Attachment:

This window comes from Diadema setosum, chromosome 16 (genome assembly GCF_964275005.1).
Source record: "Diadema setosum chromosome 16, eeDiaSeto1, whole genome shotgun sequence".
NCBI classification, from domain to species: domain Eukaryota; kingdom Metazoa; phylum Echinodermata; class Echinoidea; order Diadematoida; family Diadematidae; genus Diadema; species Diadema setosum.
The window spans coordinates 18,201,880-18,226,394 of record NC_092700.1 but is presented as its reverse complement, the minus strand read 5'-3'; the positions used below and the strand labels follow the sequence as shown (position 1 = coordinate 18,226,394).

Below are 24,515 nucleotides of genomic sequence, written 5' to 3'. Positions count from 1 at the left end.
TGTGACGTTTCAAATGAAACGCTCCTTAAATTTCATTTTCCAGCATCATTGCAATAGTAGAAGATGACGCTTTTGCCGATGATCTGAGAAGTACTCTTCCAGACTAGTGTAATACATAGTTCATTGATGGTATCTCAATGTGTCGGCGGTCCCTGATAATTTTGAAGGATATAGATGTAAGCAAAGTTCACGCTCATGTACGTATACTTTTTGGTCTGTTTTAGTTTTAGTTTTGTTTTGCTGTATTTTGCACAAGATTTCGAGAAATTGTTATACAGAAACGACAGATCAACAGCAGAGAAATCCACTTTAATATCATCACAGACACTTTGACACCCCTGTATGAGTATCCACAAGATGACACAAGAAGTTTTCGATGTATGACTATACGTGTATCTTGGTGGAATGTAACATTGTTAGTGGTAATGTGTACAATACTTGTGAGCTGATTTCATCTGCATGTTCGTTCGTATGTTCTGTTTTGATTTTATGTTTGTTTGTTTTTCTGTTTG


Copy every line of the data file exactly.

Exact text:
This window comes from Diadema setosum, chromosome 16 (genome assembly GCF_964275005.1).
Source record: "Diadema setosum chromosome 16, eeDiaSeto1, whole genome shotgun sequence".
NCBI classification, from domain to species: domain Eukaryota; kingdom Metazoa; phylum Echinodermata; class Echinoidea; order Diadematoida; family Diadematidae; genus Diadema; species Diadema setosum.
The window spans coordinates 18,201,880-18,226,394 of record NC_092700.1 but is presented as its reverse complement, the minus strand read 5'-3'; the positions used below and the strand labels follow the sequence as shown (position 1 = coordinate 18,226,394).

Below are 24,515 nucleotides of genomic sequence, written 5' to 3'. Positions count from 1 at the left end.
TGTGACGTTTCAAATGAAACGCTCCTTAAATTTCATTTTCCAGCATCATTGCAATAGTAGAAGATGACGCTTTTGCCGATGATCTGAGAAGTACTCTTCCAGACTAGTGTAATACATAGTTCATTGATGGTATCTCAATGTGTCGGCGGTCCCTGATAATTTTGAAGGATATAGATGTAAGCAAAGTTCACGCTCATGTACGTATACTTTTTGGTCTGTTTTAGTTTTAGTTTTGTTTTGCTGTATTTTGCACAAGATTTCGAGAAATTGTTATACAGAAACGACAGATCAACAGCAGAGAAATCCACTTTAATATCATCACAGACACTTTGACACCCCTGTATGAGTATCCACAAGATGACACAAGAAGTTTTCGATGTATGACTATACGTGTATCTTGGTGGAATGTAACATTGTTAGTGGTAATGTGTACAATACTTGTGAGCTGATTTCATCTGCATGTTCGTTCGTATGTTCTGTTTTGATTTTATGTTTGTTTGTTTTTCTGTTTG